First, we shall consider defendant's contention that his arrest was unlawful. He says this is so because (1) he was not arrested on a warrant; (2) he did not commit a misdemeanor in the presence of the arresting officers, and (3) the officers did not have reasonable grounds to believe that he had committed a felony. On the other hand, the Commonwealth takes the position that defendant's arrest was lawful because a misdemeanor was committed in the presence of the officers and because the officers had reasonable grounds to believe that defendant had committed a felony.
Code, Sec. 19.1-20 provides in part:
"* * * Every conservator of the peace shall arrest without a warrant for felonies committed in his presence, or upon reasonable suspicion of felony, and for breaches of the peace and all misdemeanors of whatever character committed in his presence." (Emphasis added.) See also Byrd v. Commonwealth, 158 Va. 897, 902, 164 S.E. 400, 402; 2 M.J., Arrest, Sections 8 and 9; 5 Am. Jur., 2d, Arrest, Sections 25 and 28; 6 C.J.S., Arrest, Sec. 5.
Code, Sec. 18.1-173 reads:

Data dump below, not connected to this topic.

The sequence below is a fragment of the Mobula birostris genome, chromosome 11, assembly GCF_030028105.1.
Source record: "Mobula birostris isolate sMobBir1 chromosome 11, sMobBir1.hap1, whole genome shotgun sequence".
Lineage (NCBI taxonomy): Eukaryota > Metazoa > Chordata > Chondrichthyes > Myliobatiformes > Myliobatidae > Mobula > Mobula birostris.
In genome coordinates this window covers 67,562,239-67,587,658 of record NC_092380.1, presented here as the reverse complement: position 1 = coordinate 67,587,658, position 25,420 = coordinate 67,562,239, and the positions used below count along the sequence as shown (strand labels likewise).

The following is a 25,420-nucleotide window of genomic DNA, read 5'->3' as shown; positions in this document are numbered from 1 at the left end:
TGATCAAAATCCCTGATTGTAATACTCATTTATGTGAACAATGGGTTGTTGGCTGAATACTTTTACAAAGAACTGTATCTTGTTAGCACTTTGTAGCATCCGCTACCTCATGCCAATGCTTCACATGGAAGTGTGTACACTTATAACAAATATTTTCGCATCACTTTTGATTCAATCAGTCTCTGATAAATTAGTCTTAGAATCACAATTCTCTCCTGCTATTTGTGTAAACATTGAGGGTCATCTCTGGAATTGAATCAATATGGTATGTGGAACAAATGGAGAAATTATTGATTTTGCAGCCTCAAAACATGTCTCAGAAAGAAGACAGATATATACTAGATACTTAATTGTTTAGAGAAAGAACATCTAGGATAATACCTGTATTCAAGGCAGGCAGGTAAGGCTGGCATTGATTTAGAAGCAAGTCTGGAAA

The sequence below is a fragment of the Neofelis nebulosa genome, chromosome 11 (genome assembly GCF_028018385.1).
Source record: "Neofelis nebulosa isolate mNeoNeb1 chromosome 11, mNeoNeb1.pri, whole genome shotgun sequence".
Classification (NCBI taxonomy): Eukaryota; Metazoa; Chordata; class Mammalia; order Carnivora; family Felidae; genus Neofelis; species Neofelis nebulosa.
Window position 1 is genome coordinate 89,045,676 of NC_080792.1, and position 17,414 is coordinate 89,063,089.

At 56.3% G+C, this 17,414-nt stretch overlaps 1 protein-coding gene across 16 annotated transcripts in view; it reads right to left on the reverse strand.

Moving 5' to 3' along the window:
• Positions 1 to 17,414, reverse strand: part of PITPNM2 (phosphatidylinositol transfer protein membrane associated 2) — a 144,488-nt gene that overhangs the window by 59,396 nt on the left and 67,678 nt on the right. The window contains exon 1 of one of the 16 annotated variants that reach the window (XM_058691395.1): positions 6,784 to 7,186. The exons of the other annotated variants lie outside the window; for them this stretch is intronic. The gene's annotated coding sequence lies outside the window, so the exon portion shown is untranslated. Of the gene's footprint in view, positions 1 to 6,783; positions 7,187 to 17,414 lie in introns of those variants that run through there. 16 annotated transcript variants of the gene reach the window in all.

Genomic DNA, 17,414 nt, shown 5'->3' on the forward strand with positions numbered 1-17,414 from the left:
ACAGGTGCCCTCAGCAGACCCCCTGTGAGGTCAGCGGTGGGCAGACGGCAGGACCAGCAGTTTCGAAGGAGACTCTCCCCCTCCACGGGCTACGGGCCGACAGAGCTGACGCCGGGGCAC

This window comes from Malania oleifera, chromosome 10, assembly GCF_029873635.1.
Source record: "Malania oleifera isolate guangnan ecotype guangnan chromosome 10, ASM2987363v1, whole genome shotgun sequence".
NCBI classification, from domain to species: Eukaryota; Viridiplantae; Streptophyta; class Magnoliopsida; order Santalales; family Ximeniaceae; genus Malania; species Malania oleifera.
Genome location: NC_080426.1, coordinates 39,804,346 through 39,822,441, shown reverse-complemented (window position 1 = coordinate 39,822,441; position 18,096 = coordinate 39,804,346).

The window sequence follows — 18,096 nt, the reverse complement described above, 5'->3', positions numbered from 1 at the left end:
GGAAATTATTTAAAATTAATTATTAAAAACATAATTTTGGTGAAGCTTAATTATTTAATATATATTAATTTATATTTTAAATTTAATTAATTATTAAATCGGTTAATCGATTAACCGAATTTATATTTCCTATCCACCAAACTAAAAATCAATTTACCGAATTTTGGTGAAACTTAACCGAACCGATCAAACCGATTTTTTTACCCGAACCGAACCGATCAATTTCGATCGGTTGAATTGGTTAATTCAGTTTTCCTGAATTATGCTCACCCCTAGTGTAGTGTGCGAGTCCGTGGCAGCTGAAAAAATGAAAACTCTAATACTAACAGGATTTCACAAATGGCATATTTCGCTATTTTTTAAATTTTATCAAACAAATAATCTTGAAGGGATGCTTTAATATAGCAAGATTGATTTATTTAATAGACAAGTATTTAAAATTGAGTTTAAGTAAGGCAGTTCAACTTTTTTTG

"If any person shall without authority of law go upon or remain upon the lands, buildings or premises of another, or any part, portion or area thereof, after having been forbidden to do so, either orally or in writing, by the owner, lessee, custodian or other person lawfully in charge thereof, or after having been forbidden to do so by a sign or signs posted on such lands, buildings, premises or part, portion or area thereof at a place or places where it or they may be reasonably seen, he shall be deemed guilty of a misdemeanor, and upon conviction thereof shall be punished by a fine of not more than one thousand dollars or by confinement in jail not exceeding twelve months, or by both such fine and imprisonment." (Emphasis added.)